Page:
While everything else continues, unexplained
and unexplainable. How wonderful it is
to follow a thought quietly
to its logical end.
I have done this a few times.
But mostly I just stand in the dark field,
in the middle of the world, breathing
in and out. Life so far doesn’t have any other name
but breath and light, wind and rain.
If there’s a temple, I haven’t found it yet.
I simply go on drifting, in the heaven of the grass
and the weeds.
Heaven is not an eternally dull existence but rather the completion of a journey toward a promised encounter with the Lord. — Pope Francis
Basically heaven and earth in biblical cosmology are not two different locations within the same continuum of space or matter. They are two different dimensions of God’s good creation. And the point about heaven is twofold. First, heaven relates to earth tangentially so that the one who is in heaven can be present simultaneously anywhere and everywhere on earth: the ascension therefore means that Jesus is available, accessible, without people having to travel to a particular spot on earth to find him. Second, heaven is, as it were, the control room for earth; it is the CEO’s office, the place from which instructions are given. “All authority is given to me,” said Jesus at the end of Matthew’s gospel, “in heaven and on earth. — NT Wright
Throughout the Bible, the biblical authors use “the skies” or “the heavens” to refer to the place where God lives—God’s space. And they use “land” or “the earth” to refer to the place where people live—humanity’s space. The key here is that both spaces were included in the natural, created world. So why do we say that God is “up there” when he is also right here?
When ancient Hebrew writers talk about geographic locations and spatial relationships in the physical world, they often use these physical descriptions to represent a higher, transcendent reality. For example, death and emptiness are down or under in Sheol. And because God is transcendent, or above all, his space is described metaphorically as being above, or up, or in the heavens.
The most important thing to see here is that God is not ultimately creating a supernatural place where he lives separated from humans. God’s vision for Heaven and Earth—God’s space and humanity’s space—is that both would be fully integrated as one. God’s space and our space are to overlap, “on Earth as it is in Heaven” — BibleProject
….the final book of the Bible promises us a new heaven and a new earth. (Revelation 21:1), not an escape from earth. We focused on “going” to heaven instead of living on earth as Jesus did—which makes heaven and earth one. It is heaven all the way to heaven. — Richard Rohr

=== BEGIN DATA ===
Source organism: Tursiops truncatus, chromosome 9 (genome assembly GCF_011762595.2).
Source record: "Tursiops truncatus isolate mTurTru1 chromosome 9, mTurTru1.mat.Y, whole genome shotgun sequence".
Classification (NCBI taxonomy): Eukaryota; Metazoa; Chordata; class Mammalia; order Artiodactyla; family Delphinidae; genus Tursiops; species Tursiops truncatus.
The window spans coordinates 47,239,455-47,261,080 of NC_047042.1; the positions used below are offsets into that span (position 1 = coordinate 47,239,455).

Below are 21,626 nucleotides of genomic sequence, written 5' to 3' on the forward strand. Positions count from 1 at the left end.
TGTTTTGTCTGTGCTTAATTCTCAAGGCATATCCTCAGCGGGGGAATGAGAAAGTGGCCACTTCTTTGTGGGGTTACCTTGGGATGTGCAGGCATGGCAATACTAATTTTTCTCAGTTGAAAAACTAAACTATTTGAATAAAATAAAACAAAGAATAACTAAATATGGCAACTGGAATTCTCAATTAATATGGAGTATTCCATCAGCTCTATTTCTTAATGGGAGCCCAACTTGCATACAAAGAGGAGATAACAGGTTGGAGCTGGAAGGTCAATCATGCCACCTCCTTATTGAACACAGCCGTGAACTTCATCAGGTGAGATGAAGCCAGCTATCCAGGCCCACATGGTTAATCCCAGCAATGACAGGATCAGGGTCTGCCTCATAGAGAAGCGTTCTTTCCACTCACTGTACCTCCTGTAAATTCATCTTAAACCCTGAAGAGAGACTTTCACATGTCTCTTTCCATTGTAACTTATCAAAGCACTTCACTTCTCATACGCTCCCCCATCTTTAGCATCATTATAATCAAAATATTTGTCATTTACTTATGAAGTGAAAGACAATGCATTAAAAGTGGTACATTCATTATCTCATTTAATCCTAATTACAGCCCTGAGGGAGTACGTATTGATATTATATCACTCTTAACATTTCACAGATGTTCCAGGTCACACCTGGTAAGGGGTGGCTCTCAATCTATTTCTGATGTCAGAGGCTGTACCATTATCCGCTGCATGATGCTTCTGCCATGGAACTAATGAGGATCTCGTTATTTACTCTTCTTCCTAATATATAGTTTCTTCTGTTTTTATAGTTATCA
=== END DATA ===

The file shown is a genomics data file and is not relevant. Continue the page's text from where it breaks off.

OTHER THOUGHTS on ASCENSION
Ascensions into heaven are like falling leaves … sad and happy all at the same time … Going away isn’t really sad … especially when your going enables a new kind of presence to be born. — Ernest Hemingway
Heaven is under our feet as well as over our heads. — Henry David Thoreau
Earth’s crammed with heaven… But only he who sees, takes off his shoes. — Elizabeth Barrett Browning
The connections we make in the course of a life–maybe that’s what heaven is. — Fred Rogers
There’s always another level up. There’s always another ascension. More grace, more light, more generosity, more compassion, more to shed, more to grow. — Elizabeth GilbertAh, paths of the soul, mysterious ways of the heart! One must walk their full lengths before facing the supreme equation of Eternal Life. It is essential for you to live all their conflicts and to know them fully in the long process of spiritual ascension. — Andre Luiz Moreira
To write the true natural history of the world, we should need to be able to follow it from within. It would thus appear no longer as an interlocking succession of structural types replacing one another, but as an ascension of inner sap spreading out in a forest of consolidated instincts. Right at its base, the living world is constituted by conscious clothes in flesh and bone. — Pierre Teilhard de Chardin
The Ascension is actually the birth of the Inner You expressed as the spiritual individualism of the inner particle state. — Stuart Wilde
Aging is a staircase – the upward ascension of the human spirit, bringing us into wisdom, wholeness and authenticity. As you may know, the entire world operates on a universal law: entropy, the second law of thermodynamics. Entropy means that everything in the world, everything, is in a state of decline and decay, the arch. There’s only one exception to this universal law, and that is the human spirit, which can continue to evolve upwards. — Jane Fonda